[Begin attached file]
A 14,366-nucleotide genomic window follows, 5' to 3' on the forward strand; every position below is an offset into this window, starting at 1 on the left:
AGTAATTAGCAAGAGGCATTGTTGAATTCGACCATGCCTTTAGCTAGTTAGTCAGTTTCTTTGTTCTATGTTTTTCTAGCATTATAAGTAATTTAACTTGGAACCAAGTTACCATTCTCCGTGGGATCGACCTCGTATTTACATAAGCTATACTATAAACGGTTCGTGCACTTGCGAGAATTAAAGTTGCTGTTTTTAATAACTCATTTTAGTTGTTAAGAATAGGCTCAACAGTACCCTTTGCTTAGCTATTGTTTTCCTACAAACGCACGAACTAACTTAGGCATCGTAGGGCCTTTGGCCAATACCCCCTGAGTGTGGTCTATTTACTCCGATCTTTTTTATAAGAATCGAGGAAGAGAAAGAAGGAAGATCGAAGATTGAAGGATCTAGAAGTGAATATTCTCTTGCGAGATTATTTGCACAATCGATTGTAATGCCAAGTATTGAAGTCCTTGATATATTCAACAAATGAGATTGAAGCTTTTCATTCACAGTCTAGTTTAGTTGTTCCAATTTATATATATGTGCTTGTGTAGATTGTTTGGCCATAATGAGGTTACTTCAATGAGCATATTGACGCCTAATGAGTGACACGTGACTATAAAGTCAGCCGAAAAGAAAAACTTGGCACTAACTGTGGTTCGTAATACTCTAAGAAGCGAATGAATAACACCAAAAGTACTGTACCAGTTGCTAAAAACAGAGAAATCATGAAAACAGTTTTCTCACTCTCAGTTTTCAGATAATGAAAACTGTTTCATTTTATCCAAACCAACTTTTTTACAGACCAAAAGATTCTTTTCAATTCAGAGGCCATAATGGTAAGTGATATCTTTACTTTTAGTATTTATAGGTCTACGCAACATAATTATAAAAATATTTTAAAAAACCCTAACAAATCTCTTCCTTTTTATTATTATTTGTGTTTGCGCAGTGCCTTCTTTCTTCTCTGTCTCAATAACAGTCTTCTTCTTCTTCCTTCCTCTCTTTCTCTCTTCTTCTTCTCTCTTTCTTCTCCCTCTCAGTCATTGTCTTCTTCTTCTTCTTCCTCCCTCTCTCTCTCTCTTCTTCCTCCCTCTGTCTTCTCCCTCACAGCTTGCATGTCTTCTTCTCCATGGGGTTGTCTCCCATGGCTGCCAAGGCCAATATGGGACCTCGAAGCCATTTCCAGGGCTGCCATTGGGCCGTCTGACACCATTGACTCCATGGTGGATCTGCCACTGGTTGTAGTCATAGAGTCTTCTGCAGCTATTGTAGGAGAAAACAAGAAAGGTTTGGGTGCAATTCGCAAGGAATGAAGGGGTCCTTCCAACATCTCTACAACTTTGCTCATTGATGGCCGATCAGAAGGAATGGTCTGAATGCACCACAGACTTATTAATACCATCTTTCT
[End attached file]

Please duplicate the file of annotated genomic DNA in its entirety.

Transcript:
A 14,366-nucleotide genomic window follows, 5' to 3' on the forward strand; every position below is an offset into this window, starting at 1 on the left:
AGTAATTAGCAAGAGGCATTGTTGAATTCGACCATGCCTTTAGCTAGTTAGTCAGTTTCTTTGTTCTATGTTTTTCTAGCATTATAAGTAATTTAACTTGGAACCAAGTTACCATTCTCCGTGGGATCGACCTCGTATTTACATAAGCTATACTATAAACGGTTCGTGCACTTGCGAGAATTAAAGTTGCTGTTTTTAATAACTCATTTTAGTTGTTAAGAATAGGCTCAACAGTACCCTTTGCTTAGCTATTGTTTTCCTACAAACGCACGAACTAACTTAGGCATCGTAGGGCCTTTGGCCAATACCCCCTGAGTGTGGTCTATTTACTCCGATCTTTTTTATAAGAATCGAGGAAGAGAAAGAAGGAAGATCGAAGATTGAAGGATCTAGAAGTGAATATTCTCTTGCGAGATTATTTGCACAATCGATTGTAATGCCAAGTATTGAAGTCCTTGATATATTCAACAAATGAGATTGAAGCTTTTCATTCACAGTCTAGTTTAGTTGTTCCAATTTATATATATGTGCTTGTGTAGATTGTTTGGCCATAATGAGGTTACTTCAATGAGCATATTGACGCCTAATGAGTGACACGTGACTATAAAGTCAGCCGAAAAGAAAAACTTGGCACTAACTGTGGTTCGTAATACTCTAAGAAGCGAATGAATAACACCAAAAGTACTGTACCAGTTGCTAAAAACAGAGAAATCATGAAAACAGTTTTCTCACTCTCAGTTTTCAGATAATGAAAACTGTTTCATTTTATCCAAACCAACTTTTTTACAGACCAAAAGATTCTTTTCAATTCAGAGGCCATAATGGTAAGTGATATCTTTACTTTTAGTATTTATAGGTCTACGCAACATAATTATAAAAATATTTTAAAAAACCCTAACAAATCTCTTCCTTTTTATTATTATTTGTGTTTGCGCAGTGCCTTCTTTCTTCTCTGTCTCAATAACAGTCTTCTTCTTCTTCCTTCCTCTCTTTCTCTCTTCTTCTTCTCTCTTTCTTCTCCCTCTCAGTCATTGTCTTCTTCTTCTTCTTCCTCCCTCTCTCTCTCTCTTCTTCCTCCCTCTGTCTTCTCCCTCACAGCTTGCATGTCTTCTTCTCCATGGGGTTGTCTCCCATGGCTGCCAAGGCCAATATGGGACCTCGAAGCCATTTCCAGGGCTGCCATTGGGCCGTCTGACACCATTGACTCCATGGTGGATCTGCCACTGGTTGTAGTCATAGAGTCTTCTGCAGCTATTGTAGGAGAAAACAAGAAAGGTTTGGGTGCAATTCGCAAGGAATGAAGGGGTCCTTCCAACATCTCTACAACTTTGCTCATTGATGGCCGATCAGAAGGAATGGTCTGAATGCACCACAGACTTATTAATACCATCTTTCT